How Much Does a Ukulele Cost?

One of the appeals of the ukulele is that it is relatively cheap compared to other instruments. But, as always, for a quality ukulele, you’ll need to spend a little more.

The very cheapest ukes available can be bought for less than $20. These ukes will usually be playable and most people start off with this sort of ukulele – I did. However, if you’re serious about the ukulele, it’s worth spending a little more.


  1. Lenichi February 5th, 2014 3:35 am

    A friend of mine let me borrow his beautiful Oscar Schmidt (not one of the cheaper ones either) pretty much permanently, but I decided I’d rather make myself a personalized one. Bought the wood. I’m trying to finish it within the month.

  2. TommyJo March 8th, 2014 6:08 am

    a friend of mine let me play his custom made Uke. its entirely hand made one of a kind acording to his spec. he paid SGD450 for a Concert with Hard Case. The fertboard is inlayed with mother of pearl flower motif body trimmed with mother of pearl fromt and back. looks sweet and sounds sweet too.

  3. Rachel April 20th, 2014 12:44 am

    I love these comments! I bought a super-cheap ukulele a few weeks ago, on a total whim, because I thought it would be fun to take camping this summer. I didn’t expect to fall completely in love with this instrument! I don’t mind the less-than-quality sound (it’s just for camping, after all) but now that I’m hooked, I know I’m going to want a better instrument soon.

  4. Richard June 5th, 2014 11:16 pm

    I came across an ukulele just over a year ago and fell in love… My family didn’t quite share my passion as it had cost about £15 and turned out to be an old abandoned gift of my older brother’s. And so, after getting sick of all my friends advancing in their guitar lives, I decided to change the legacy and be the first person (as far as I know) to buy an ukulele within 100 square miles. Living in England, most of the ukes are made in America so you rarely get it cheap, with postage being around £30. Anyway, I’m not made of money and managed to scrape enough together to buy an £85 Concert Ukulele, complete with gig bag and tuner. Now, it’s not top of the range and I’m actually thinking of upgrading but… Damn, this thing changed my life. I play it every single day and I’ve actually run out of difficult tabs off of the internet! I should really be concentrating on my exams and all I can do is play this hunk of wood, just a shame it wasn’t Electro-Acoustic or else I’d be delighting the neighbourhood with it day in day out, scraping up enough to buy another. The moral of the story is, to me, if you’re thinking of buying an ukulele for around £30, don’t. Go bigger, spend at least £70 I’d say… From my friends that I’ve convinced ukuleles are the way forward with its emaculate melodies, everyone that’s cheaped out and not spent the dosh has regretted it and ended up spending another £70 at least in order to get an uke good enough. But damn it’s worth it! Dont go cheap! But then again, dont waste and splash out on something you’ve never tried before… Beginner? I’d try borrow someone elses first for a quick fiddle, and if you dont have any friends (I know you too well, internet;)) and are scared of wasting money, you can get ones for around £15 to just fiddle, but I tell you now… It has nothing on an extra £60. I advise spending between £70 and £90 on your first uke, it’s worth it!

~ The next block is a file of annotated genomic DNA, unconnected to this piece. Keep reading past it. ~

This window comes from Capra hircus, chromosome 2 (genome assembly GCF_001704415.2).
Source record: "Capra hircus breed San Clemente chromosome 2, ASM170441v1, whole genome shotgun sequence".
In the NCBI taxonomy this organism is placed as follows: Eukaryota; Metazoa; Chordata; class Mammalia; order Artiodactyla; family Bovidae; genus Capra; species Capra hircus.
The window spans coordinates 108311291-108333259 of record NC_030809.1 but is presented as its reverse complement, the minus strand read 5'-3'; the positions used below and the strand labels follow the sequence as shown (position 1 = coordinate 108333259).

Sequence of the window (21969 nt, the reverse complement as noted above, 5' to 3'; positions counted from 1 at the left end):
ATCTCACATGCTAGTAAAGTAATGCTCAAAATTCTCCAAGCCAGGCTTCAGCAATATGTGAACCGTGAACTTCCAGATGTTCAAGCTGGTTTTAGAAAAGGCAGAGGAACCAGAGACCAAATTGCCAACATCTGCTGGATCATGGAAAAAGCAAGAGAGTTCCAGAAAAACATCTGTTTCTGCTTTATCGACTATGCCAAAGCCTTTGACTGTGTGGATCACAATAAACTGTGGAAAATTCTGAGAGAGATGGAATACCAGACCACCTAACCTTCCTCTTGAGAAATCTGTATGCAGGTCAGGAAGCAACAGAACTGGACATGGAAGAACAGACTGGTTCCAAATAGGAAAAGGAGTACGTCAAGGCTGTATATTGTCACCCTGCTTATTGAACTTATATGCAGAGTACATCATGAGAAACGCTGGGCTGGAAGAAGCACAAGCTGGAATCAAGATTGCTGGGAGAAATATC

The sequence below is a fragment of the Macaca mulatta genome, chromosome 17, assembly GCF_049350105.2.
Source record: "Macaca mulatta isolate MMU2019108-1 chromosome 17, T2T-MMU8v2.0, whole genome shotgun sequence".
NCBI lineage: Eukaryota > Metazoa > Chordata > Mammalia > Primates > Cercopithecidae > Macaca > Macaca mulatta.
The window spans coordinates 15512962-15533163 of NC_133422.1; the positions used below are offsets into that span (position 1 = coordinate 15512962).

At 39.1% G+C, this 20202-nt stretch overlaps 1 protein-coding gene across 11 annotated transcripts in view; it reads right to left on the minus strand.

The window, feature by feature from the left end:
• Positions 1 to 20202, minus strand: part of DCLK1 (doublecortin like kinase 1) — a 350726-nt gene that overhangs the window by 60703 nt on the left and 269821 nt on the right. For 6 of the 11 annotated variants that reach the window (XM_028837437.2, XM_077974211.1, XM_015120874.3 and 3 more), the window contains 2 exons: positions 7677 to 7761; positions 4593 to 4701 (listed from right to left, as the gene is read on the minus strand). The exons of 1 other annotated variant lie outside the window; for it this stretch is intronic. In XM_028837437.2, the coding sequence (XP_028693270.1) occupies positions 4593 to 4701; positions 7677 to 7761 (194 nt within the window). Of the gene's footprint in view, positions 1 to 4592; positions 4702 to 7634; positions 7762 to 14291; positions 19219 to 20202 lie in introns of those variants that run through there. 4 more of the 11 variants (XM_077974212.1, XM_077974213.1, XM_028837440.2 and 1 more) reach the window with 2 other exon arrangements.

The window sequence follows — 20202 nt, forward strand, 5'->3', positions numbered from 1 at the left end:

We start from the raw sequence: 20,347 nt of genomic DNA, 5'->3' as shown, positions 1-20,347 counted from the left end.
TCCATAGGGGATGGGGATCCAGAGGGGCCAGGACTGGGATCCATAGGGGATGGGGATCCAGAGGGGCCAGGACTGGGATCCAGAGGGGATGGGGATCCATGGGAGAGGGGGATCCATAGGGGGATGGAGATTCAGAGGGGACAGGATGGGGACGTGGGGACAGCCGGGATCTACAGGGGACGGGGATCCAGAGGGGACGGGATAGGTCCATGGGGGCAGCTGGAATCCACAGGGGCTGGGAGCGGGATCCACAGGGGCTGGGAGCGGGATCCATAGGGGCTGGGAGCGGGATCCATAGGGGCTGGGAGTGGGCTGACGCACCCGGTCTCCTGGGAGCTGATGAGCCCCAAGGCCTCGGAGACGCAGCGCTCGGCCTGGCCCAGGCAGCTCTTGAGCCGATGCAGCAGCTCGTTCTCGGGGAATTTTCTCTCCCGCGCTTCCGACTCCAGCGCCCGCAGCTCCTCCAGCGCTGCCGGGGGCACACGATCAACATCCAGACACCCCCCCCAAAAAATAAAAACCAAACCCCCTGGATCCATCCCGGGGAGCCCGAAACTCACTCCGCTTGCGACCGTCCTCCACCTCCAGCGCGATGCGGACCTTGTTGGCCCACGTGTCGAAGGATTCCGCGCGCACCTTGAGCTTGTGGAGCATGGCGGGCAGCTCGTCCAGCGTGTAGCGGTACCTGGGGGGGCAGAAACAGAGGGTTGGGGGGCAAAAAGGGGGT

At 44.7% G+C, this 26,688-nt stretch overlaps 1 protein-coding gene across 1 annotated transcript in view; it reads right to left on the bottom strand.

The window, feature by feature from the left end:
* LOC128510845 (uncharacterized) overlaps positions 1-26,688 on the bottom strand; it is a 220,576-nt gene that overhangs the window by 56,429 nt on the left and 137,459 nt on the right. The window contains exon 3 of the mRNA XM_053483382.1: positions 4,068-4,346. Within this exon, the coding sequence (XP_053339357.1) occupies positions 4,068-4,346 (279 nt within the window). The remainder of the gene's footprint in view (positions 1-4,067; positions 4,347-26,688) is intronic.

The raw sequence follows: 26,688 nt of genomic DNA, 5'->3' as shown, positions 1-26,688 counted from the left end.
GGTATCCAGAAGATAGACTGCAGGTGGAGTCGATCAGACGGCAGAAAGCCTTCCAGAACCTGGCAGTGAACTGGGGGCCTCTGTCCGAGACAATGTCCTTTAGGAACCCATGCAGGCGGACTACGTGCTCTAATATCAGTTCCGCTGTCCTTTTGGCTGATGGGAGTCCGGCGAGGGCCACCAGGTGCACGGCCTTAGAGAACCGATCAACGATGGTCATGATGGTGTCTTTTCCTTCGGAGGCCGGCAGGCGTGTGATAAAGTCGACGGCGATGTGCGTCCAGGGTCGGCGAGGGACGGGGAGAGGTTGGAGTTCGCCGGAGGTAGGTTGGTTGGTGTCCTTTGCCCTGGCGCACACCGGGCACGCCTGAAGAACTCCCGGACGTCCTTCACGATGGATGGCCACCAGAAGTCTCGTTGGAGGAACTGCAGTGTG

5. TJ August 20th, 2014 10:39 pm

    I just got myself a tenor Peavy Composer ukulele from a pawn shoppe and I love it! Great find, stays in tune, frets spaced perfectly, light, offset accounts a really help add a bit of bass. They’re affordable, lovely, and paired with Aquila strings nothing can go wrong!

  6. leah September 29th, 2014 11:30 pm

    my school has like 50 ‘ukes and i asked how much did they pay the said like 3,000 dollars in total

  7. Tim S. October 18th, 2014 10:16 pm

    I’ll add that if you must buy a very inexpensive ukulele, don’t be fooled by decorations. Decoration is cheap compared to building in quality. It’s easy to paint a pretty picture on a piece of junk to make it attractive to the inexperienced player. It’s much better to have a plain but well-made instrument than a pretty one that can’t play in tune. If you have only a little money then put that money where it matters most: the best materials and workmanship you can afford.

  8. Thomas May 19th, 2015 2:45 am

    I was in Maui last week on vacation and I only wanted one souvenir, a midrange ukulele. I found a little uke shop in Lanai right off the shop row. They had the full range from $50 to $5000 ukes. I picked out a $300 Ali’i long neck tenor made of African wood and with very good finish and hardware. The guy that sold it to me was a colorful character who could play divinely. In fact he stuck mine under my arm and proceeded to teach me right there on the spot. He also put it next to a $1500 model and we plucked them string for string and they sounded identical. I’ve always wanted to play some instrument before i leave this world, and I can play a few tunes on the piano but pathetically. On my bucket list is to play “Over the rainbow” on a decent uke. Well, I’ve started. He also showed me how to tune it off my iPhone using the app “Pitch Lab”. Aloha
    Thomas, Chino Hills CA USA

  9. Jay Dunning January 5th, 2016 8:54 am

    I agree with Dean (above) when he says buy the best you can. My mum always drummed it into me as a young fella (I’m now 74)to “Always buy the best you can afford – even if you have to save for a while!”

  10. Jay Dunning January 5th, 2016 8:56 am

    I reckon Al at Ukulele Hunt is tops! He gives a great service to all! Well done, mate!!

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